Like Donna Summer once said, “He works hard for the money, so hard for it honey.” All right, Donna was actually referring to a woman. But the message of Donna’s 1983 hit could also be applied to an American guy living in Fuzhou named Benjamin Ross. Perhaps you are thinking, “Who cares? There are 57,000+ foreigners working in Shanghai alone.”
Ben’s story is unique because, since the beginning of May, he’s been working at a Chinese hair salon. We’re not talking about Toni & Guy here. We’re talking about a local hair salon where the haircuts usually cost around 10RMB (about US$1.25). It’s all part of one month “experiment” about what it’s like to be part of the working class in China. Here Ben describes his plan:
I will begin a one-month stint as a 学徒 (trainee) at a local barber shop/salon. The manager will be treating me just like any other beginning employee his first days on the job. I will be starting at the very bottom of the barbershop food chain, and my duties will include sweeping hair, cleaning bathrooms, assisting barbers, and entertaining customers as they have their hair cut. Throughout the month I will have only three days off, and work the rest from 9 am to 8 pm. I will essentially be a slave to my job which for one month pays what I would make in one day of teaching English.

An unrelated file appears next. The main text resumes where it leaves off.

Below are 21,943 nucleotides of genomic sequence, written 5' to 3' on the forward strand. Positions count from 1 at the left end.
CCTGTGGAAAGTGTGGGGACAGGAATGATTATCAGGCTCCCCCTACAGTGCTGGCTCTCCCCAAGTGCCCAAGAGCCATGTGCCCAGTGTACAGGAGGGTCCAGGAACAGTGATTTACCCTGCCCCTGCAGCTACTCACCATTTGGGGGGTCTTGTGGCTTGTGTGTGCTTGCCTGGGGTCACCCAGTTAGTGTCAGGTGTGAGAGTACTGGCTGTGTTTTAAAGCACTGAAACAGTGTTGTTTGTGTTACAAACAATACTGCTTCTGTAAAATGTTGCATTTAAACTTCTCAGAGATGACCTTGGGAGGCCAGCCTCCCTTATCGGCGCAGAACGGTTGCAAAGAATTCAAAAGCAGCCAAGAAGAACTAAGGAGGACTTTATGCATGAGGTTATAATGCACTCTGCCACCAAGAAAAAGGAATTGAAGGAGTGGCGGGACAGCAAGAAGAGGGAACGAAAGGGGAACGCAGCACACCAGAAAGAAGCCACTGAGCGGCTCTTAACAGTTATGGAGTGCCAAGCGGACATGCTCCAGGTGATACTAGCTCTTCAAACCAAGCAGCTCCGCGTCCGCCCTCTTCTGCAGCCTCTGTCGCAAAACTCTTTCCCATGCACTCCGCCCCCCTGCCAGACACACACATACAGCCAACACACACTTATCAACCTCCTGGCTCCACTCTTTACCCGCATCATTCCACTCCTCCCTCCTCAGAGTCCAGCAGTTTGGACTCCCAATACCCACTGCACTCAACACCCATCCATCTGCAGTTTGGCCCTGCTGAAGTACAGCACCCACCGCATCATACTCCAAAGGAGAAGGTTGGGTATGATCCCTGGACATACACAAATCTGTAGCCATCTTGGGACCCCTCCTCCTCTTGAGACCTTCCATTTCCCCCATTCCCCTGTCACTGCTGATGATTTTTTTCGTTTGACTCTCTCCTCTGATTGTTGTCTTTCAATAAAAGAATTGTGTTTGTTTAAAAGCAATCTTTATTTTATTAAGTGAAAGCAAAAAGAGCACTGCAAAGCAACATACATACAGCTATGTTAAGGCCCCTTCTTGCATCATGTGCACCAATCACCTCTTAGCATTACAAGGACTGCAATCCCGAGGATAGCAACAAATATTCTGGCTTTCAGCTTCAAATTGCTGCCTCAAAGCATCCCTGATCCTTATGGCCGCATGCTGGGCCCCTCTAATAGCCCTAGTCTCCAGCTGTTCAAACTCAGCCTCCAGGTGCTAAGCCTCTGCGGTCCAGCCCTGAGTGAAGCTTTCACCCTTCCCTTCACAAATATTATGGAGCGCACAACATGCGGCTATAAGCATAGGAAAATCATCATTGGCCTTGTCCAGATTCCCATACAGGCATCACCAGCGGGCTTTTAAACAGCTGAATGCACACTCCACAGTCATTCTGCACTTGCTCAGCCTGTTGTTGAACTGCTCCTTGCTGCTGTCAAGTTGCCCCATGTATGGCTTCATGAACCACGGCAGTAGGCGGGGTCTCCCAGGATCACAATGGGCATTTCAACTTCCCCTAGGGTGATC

Ben is documenting his experiences on his fascinating blog. He’s already experienced working 11 hour days on 2 hours of sleep, a motivational speech from the boss, a BBQ with the employees, the harsh reality of his low salary, as well as local corruption.
Although workers in Shanghai earn the most money in China and the wages in Shanghai have been slowly on the rise, at Ben’s salon things are very different. A regular hair stylist would earn 800RMB (US$104) per month. Since Benjamin must go through a probation period before being paid, he’ll only be making 600RMB (US$78) for the month of May or $0.35 an hour.
Photo from Ben’s blog.